SEALED DECK BUILD #2: DAVID OCHOA

Posted in NEWS on June 28, 2014

By Adam Styborski

Stybs has played Magic the world over, writing and drafting as part of the event coverage team and slinging Commander everywhere his decks will fit.

One of the players in the hunt for Pro Points this weekend is David Ochoa. With Pro Tour Return to Ravnica Top 8 and attendance at the last two World Championship events as the highlights of his Pro Tour career, Ochoa is looking to ensure qualification and benefits for all of next year's Pro Tours by battling Sealed in D.C.

David Ochoa was on a mission to find Pro Points. Sorin would approve of such domination.

Only Grand Prix Boston-Worcester and Pro Tour Magic 2015 stand in his way after this weekend, and I knew he'd be prepared for the booster pack-filled weekend.

"I look for the bombs," Ochoa explained about looking at a Sealed pool. Most approaches to Sealed begin the same way, and Ochoa's plan of attack is one that's by the books. "I look at the curve of each of the colors. I look for removal that fits into the cards you want to play. When I have all the cards I actively want to play I look at the curve for each of those colors."

Ochoa pulled out different combinations of powerful cards, like this cluster of powerful white options:


Why was Ochoa considering curves in colors so highly? "Having a curve that is pile of awkward spells isn't as good as a curve that lets me cast multiple spells a turn," Ochoa explain, "Taking advantage when an opponent stumbles is important. It's always true with a lot of formats, but it's generally more accurate than not." He continued to consider what the different colors could bring.

"There isn't a lot of blue – basically just Phenax and Voyage's End. I'm not really happy here."

"I'm not actually sure if Godsend is that good. It's a little on the slow side but it's still seems good. Right now white is the color I want to play the most."

"Red is generally the color the sees the least play in Theros Sealed. There's no creature that really draws me to red. There's removal in Magma Jet, but the curve isn't particularly low so you'll be playing against decks with bigger creatures: You're not going to be able to attack very well. Red's pretty much off the table."

"Green's curve is a little on the high side. You only have Golden Hind and Satyr Hedonist as early drops. You're not going to be able to take advantage of things like Ordeal of Nylea."

It wasn't long until Ochoa begane to line up white cards. "It's down to what to play with white, but I'd really like to play one of these multicolor cards," Ochoa said, waving over Daxos of Meletis and Chronicler of Heroes. "You could splash for it with Opaline Unicorn or Springleaf Drum, but I generally don't like splashing in this format." What's different about Theros Block Sealed Deck that makes him shy away from splashing? "There are a lot of cards that require double of a color: Pharka's Cure, Bile Blight, Swordwise Centaur. You end up in this position where you're splashing for this really flashy card but it decreases the stability of your deck and that isn't worth the splash in the first place. In some percentage of games you won't be able to cast your spells on curve, especially when you're the three-color deck is on the draw."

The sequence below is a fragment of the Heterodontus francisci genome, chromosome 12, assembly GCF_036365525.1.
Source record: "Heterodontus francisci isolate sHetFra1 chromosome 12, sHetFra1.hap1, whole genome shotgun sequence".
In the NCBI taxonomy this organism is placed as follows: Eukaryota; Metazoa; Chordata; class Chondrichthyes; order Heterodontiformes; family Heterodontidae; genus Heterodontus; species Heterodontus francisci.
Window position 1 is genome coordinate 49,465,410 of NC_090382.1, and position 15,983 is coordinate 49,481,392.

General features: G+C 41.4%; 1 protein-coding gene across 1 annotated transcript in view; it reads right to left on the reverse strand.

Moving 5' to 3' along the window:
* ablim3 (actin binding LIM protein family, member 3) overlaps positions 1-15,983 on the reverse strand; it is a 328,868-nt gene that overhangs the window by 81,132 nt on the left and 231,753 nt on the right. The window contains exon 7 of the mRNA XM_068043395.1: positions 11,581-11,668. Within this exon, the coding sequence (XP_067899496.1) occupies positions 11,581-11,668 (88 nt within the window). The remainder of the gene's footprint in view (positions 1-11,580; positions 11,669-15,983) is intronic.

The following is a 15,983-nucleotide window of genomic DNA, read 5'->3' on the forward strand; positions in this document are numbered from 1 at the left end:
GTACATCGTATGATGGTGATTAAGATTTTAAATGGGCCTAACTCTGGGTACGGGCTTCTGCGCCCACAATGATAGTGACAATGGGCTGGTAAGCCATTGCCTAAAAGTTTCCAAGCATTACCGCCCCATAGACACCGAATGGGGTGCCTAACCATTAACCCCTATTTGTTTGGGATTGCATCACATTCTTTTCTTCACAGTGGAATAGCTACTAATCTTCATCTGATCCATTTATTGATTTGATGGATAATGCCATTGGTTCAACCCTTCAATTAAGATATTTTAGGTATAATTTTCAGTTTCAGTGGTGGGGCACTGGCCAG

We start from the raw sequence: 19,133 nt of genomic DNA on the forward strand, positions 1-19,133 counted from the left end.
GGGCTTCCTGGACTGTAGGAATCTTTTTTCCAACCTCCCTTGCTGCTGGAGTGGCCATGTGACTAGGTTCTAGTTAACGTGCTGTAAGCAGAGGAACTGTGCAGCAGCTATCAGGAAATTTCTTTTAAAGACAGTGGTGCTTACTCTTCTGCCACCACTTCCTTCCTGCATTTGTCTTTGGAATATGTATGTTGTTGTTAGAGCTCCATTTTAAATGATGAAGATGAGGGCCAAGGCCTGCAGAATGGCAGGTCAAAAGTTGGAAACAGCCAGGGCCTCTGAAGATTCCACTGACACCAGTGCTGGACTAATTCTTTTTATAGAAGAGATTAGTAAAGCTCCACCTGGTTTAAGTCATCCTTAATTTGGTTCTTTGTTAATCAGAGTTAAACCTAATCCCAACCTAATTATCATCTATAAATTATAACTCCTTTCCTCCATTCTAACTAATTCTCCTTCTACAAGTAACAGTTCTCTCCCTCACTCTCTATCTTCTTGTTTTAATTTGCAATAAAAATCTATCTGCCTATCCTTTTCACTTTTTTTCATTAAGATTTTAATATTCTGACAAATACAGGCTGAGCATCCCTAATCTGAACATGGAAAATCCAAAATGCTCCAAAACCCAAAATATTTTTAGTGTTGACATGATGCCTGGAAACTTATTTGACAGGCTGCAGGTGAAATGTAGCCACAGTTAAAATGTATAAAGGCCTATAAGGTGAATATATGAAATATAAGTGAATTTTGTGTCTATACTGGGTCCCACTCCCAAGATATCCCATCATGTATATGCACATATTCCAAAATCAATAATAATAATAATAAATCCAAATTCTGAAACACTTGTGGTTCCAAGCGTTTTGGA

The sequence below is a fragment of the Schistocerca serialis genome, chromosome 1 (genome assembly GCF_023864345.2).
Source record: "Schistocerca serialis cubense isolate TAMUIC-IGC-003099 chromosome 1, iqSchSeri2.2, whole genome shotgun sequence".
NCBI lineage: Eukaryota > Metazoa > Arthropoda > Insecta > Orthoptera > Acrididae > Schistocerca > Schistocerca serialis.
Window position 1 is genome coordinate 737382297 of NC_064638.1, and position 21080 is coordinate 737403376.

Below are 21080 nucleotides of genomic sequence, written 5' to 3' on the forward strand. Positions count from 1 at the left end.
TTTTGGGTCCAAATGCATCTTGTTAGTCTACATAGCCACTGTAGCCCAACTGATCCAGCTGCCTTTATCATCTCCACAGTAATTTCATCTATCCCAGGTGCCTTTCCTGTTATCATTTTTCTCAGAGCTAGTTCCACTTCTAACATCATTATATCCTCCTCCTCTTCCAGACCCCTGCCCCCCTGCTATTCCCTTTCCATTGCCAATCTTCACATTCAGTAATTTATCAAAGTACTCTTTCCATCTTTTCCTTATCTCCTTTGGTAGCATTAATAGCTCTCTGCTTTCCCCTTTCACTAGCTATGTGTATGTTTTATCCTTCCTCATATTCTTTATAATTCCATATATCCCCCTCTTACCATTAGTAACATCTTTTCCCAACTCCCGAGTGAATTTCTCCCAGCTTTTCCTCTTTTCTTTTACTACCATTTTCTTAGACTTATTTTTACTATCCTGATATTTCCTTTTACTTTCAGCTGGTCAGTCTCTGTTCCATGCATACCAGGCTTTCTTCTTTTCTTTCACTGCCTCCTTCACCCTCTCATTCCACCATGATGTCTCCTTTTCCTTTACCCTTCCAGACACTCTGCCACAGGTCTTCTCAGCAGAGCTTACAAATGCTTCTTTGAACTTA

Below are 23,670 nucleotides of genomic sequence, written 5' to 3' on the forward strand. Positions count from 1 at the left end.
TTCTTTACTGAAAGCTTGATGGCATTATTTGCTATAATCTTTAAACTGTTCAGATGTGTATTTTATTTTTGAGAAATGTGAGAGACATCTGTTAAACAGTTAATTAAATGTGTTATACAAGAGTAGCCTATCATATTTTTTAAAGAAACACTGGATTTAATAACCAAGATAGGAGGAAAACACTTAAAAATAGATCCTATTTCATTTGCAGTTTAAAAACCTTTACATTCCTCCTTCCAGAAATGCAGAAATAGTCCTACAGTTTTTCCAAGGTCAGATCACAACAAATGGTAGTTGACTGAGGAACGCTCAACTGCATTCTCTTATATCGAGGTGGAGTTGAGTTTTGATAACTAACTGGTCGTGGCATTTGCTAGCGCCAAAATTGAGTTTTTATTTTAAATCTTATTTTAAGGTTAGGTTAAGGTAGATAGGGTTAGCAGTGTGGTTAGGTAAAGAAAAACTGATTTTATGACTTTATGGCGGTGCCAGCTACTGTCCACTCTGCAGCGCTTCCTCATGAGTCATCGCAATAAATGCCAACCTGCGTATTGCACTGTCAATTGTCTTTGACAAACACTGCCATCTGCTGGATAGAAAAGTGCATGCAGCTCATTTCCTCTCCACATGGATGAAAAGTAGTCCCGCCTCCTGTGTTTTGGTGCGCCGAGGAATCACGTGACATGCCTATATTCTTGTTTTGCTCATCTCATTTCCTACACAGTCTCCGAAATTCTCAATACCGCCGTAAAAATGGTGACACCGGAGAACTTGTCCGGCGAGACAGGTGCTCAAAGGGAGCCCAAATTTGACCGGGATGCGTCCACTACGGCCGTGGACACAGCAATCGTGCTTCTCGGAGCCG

So what color would Ochoa pair with white? He tried blue first but it didn't make him happy. "This deck can't deal damage very easily," Ochoa explained. "You don't have a lot of offensive power and will stall out. It'll run the risk of giving an opponent a lot of time to play their good spells because you can't kill them fast enough."


He set aside the blue cards and picked up the stack of black instead. "This looks a lot better. This deck's going to be white-black."


Why was Ochoa happier here? "The black cards you want to run – Feast of Dreams and Erebos's Emissary – are good. I don't like Shrike Harpy that much. It's not that good on defense and it's hard to make an Air Elemental, but out of all these spells Necrobite is the one I want to run the least. It does help push through damage with Bloodcrazed Hoplite. You also don't want to play your Eidolon on turn 2, but it keeps your option to go aggro open. There are four creatures to return with the Odunos River Trawler, which is fine. Basically black has a few good cards but it makes your curve really good."

David Ochoa, Sealed Deck Exercise

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Do you think it's missing some cards? What about removal like Oppressive Rays? "Oppressive Rays basically goes into a really, really fast deck," Ochoa explained. "If your opponent never pays {o3} it's really bad. Removal like that wants a deck that can close games out fast."

Is there another deck hidden in here? "Maybe some people with want to play the green," Ochoa said "but it's going to be really hard to get away from the white."


"This deck's creatures are bigger but its curve is not the best," Ochoa explained. "If you're playing against a deck with a lot of enchantments I could see boarding into the green, provided the deck isn't very fast. You get access to Consign to Dust and Artisan's Sorrow, but you're going to be on the clunky side compared to the black deck. A lot of five drops and cards that want you to attack. If you're on the defensive these cards – Noble Quarry and Ordeal of Nylea – aren't very good. Ordeals are going to win games by themselves; not being able to play it is punishing."

Isn't Mistcutter Hydra a splashy rare? Why isn't Ochoa excited about it? "I like all the fives more than Mistcutter Hydra. You don't have much defense against fliers so I like the Cavalry – if you're cold to flying you're in trouble," Ochoa explained. "Mistcutter isn't going to help you there. You could play it over Thunderhoof if you wanted though."